I've got a small shed in my garden, and it used to be a great home for many spiders (and two mice). Walls are thin wood, floor is solid concrete, and eternit roofing.

A few months ago, my father helped me to clean it out completely and apply drywall to all inside walls + ceiling, with some latticework and plastic sheeting between the old outer wall and the new inner drywall to keep the inside dry. It's now a clean and dry space.

The only entryway for insects is through the door, which is a problem because it's a sliding door mounted on a rail on the outside of the shed, so there is a very small gap all around the door, and of course spiders are finding their way back in.

How can I effectively keep spiders out of this space?

As long as I only use it for storing shovels, who cares about spiders. But I'd like to use the newly upgraded space for storing other things that I don't want ruined by cobwebs and assorted gunk.

I believe this question is more about gardening than about DIY because it's about how to fight spiders, not how to build a shed.

  • 3
    Not an answer, but I used to try and keep spiders out of my shed, until I realised they had destroyed a wasp nest that was constructed in one corner. Now I leave the spiders to defend against nastier creatures, and just brush the cobwebs off things that I want kept clear :-)
    – Rory Alsop
    Commented Jun 8, 2012 at 8:38

2 Answers 2


The simple answer is:

You can't. Spiders can get in anywhere, and as long as it is an environment which offers shelter or food they will use it.

Your biggest bang for buck is in clearing spider egg clusters when you see them - this will keep the numbers down to one or two in residence at a time, but even if you let all the eggs hatch, they whittle their own numbers down pretty quickly.

In my sheds spiders tend to hang egg clusters in corners, along edges, and behind objects - usually up at ceiling level, not so many at floor level (I'm assuming for safety from predators or flooding?) - I am in central Scotland, so your mileage may vary on this. They are very visible though - most of the spiders we have make quite large balls of webbing, between 2 and 3 cm across.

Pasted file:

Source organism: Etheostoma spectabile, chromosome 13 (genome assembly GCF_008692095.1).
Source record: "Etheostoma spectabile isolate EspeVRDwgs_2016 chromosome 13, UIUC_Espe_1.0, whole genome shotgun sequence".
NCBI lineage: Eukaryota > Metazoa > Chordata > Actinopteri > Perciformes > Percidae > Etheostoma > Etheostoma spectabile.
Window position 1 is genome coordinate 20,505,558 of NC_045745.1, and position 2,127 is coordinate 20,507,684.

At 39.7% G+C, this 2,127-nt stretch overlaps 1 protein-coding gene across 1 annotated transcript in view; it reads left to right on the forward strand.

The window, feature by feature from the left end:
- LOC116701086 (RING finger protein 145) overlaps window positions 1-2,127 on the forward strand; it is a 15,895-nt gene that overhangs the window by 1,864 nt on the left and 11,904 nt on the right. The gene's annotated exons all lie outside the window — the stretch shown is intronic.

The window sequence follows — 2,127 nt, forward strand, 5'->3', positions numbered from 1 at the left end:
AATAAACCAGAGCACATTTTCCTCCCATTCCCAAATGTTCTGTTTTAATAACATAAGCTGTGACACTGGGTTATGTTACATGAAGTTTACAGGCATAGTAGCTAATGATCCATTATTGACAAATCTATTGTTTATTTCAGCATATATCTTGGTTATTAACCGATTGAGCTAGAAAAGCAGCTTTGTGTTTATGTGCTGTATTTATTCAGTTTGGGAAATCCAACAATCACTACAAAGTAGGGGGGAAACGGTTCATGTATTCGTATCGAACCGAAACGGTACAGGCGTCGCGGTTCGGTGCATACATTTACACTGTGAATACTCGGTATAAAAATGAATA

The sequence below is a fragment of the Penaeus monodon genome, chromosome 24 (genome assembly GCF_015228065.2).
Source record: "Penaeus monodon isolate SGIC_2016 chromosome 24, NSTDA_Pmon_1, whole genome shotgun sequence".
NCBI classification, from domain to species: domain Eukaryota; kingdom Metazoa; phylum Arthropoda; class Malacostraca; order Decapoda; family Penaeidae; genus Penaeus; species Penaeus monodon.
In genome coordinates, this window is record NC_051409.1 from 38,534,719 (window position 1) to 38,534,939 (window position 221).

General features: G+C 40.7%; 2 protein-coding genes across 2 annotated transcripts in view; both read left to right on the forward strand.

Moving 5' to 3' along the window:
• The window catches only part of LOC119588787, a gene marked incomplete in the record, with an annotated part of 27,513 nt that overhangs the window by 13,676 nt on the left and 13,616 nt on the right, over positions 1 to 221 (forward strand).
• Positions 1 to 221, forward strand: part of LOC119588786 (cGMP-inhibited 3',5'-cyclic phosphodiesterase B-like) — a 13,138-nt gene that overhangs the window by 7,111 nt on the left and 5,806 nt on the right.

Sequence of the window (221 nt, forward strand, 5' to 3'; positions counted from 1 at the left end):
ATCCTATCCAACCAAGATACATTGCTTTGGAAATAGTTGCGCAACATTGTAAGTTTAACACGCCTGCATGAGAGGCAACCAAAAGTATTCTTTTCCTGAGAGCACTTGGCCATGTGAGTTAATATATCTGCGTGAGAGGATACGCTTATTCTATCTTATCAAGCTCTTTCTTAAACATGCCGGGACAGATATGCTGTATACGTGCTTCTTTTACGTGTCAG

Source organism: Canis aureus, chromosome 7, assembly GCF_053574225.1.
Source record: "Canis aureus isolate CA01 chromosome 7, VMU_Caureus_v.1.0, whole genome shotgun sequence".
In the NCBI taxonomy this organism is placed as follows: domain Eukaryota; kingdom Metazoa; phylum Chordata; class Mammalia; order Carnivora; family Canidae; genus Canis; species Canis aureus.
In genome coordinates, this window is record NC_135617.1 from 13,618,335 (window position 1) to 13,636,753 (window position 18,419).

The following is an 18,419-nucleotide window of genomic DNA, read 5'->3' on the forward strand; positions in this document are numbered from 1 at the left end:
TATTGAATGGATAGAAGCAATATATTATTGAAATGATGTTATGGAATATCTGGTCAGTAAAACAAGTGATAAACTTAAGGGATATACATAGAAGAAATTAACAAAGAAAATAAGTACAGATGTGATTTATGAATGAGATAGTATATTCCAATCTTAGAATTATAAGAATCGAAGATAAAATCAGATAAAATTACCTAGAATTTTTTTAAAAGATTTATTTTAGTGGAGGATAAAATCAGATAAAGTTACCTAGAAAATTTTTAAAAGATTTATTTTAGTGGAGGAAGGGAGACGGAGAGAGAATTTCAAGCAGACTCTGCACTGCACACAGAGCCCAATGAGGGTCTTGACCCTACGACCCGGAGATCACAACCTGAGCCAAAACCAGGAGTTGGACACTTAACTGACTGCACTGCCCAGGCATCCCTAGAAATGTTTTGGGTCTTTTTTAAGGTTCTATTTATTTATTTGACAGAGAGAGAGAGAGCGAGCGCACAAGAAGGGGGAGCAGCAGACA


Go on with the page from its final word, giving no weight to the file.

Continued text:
• The egg sacs will normally be hidden or in webs because the spiders want to protect them - so any cracks, behind things, etc. Floor is concrete so there is no dirt for them to live in. If you store bags of compost, sawdust, anything like that in there they might live in there. The spiders might have egg sacs that look like little balls of polystyrene*, or they might be made of web. Some spiders carry the eggs with them as well. *In my glasshouse a type of spider of size ~1cm abdomen have white egg sacs ~1cm diameter.
    – standgale
    Commented Jun 28, 2012 at 2:32
  • Regular vacuuming is probably going to be the simplest long-term solution. Commented Apr 22, 2014 at 7:12

I haven't tried this out myself, yet. However, some sites say that spiders do not like the smell of mint and lavender very much.

I do not like lavender over the summer very much, so my strategy would (actually will) be to plant a few mints outdoors and behind the entry-points, and possibly I will crumble some mint and apply it around those entry points as a kind of defence fence.

Will see how it works out.

Some sources:

But reactions are mixed:

  • 1
    Um, this generally doesn't work. you'll get better results spraying diluted peppermint oil inside the building.
    – J. Musser
    Commented Aug 3, 2014 at 1:34

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